Barcelona is already a success—far be it from me to claim otherwise. I recently waited an hour and 20 minutes for a table at this Connecticut-based tapas chain. On a Monday.
What’s the attraction? Start with a patio warmed by a fireplace—a comfy roost on a winter’s night and a magnet for the young and fashionable. Inside, the space is dark and modishly rustic, with soft lights that make the young and fashionable look even better. The wine list is deep with good Spanish reds. And the prices are lower than at most of the competition up and down 14th Street.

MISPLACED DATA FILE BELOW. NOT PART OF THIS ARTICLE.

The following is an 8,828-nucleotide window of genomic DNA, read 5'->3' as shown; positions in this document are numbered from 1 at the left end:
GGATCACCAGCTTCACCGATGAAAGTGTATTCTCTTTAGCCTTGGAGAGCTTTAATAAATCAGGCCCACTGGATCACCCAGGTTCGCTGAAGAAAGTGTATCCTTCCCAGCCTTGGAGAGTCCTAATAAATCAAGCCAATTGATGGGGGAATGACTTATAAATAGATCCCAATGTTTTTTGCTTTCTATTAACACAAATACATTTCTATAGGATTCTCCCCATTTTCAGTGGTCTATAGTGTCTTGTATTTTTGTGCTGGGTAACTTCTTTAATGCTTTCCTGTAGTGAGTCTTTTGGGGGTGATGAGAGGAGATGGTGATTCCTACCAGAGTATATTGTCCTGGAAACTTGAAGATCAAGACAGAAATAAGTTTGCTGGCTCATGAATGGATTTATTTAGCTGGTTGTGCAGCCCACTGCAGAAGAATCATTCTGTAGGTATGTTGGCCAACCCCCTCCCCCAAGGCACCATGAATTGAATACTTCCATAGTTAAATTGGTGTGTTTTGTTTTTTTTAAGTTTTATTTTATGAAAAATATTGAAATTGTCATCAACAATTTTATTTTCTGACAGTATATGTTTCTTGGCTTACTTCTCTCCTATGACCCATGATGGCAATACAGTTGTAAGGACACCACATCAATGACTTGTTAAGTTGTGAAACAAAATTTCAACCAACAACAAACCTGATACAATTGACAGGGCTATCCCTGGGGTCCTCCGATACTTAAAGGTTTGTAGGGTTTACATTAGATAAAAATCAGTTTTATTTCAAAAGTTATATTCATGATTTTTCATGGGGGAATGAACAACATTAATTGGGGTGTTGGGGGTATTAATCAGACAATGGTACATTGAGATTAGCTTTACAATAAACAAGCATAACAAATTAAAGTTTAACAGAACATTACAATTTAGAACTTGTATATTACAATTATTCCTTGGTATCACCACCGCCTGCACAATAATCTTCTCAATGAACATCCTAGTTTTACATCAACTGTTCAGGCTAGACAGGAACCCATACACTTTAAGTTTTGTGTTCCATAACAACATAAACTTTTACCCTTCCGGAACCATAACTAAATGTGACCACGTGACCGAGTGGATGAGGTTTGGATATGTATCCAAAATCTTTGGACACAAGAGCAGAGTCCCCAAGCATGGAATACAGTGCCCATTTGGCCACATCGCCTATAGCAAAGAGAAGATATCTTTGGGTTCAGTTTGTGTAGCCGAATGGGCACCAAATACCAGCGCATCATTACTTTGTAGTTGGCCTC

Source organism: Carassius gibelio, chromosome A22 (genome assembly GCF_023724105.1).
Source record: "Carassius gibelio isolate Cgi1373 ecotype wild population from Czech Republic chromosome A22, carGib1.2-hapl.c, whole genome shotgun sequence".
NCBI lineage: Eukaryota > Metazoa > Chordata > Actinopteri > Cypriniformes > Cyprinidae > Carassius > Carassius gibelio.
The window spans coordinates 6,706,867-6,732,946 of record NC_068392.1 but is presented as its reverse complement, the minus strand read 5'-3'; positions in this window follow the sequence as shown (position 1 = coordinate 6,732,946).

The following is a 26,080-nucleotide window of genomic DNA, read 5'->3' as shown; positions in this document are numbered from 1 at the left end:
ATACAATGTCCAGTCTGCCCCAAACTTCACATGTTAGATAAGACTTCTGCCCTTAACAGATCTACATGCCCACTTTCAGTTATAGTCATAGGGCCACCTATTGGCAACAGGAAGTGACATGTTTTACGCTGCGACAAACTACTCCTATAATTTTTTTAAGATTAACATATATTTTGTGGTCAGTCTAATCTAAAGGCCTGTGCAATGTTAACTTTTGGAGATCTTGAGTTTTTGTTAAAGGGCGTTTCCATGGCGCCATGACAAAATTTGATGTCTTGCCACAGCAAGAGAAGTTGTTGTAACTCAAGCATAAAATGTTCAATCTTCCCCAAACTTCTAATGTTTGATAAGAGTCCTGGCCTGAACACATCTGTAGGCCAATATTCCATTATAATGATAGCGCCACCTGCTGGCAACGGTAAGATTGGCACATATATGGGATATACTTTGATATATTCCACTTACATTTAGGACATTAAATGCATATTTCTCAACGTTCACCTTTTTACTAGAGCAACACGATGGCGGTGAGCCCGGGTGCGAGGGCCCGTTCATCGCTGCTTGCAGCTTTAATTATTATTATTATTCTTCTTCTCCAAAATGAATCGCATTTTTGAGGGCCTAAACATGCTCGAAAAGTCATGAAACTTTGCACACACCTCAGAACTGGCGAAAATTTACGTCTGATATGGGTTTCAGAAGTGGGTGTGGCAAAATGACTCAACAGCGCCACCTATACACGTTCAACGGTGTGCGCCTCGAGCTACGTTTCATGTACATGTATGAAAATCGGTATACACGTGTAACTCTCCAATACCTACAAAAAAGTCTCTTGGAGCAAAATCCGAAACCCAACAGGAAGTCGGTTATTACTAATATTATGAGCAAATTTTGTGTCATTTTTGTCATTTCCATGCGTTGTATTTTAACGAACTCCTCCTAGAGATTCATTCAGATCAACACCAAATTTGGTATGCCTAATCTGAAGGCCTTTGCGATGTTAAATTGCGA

But if you’re coming to do more than nibble on meats and cheese, drink wine, and look good, then you’re asking too much of the place. The tapas are often clunkily rendered—sometimes too oily (I could have sautéed some chicken breasts with the excess from my mushrooms a la plancha), sometimes undersalted (a flat patatas bravas), sometimes oversalted, sometimes too rich—and nearly always making you pine for better versions at Estadio down the street or at any of three Jaleos.
Small plates come in for criticism from many restaurant goers these days. It’s not the format that’s the problem; it’s halfhearted places like this, where the dishes aren’t clever or careful or exciting . . . just small.
This article appears in the March 2014 issue of Washingtonian.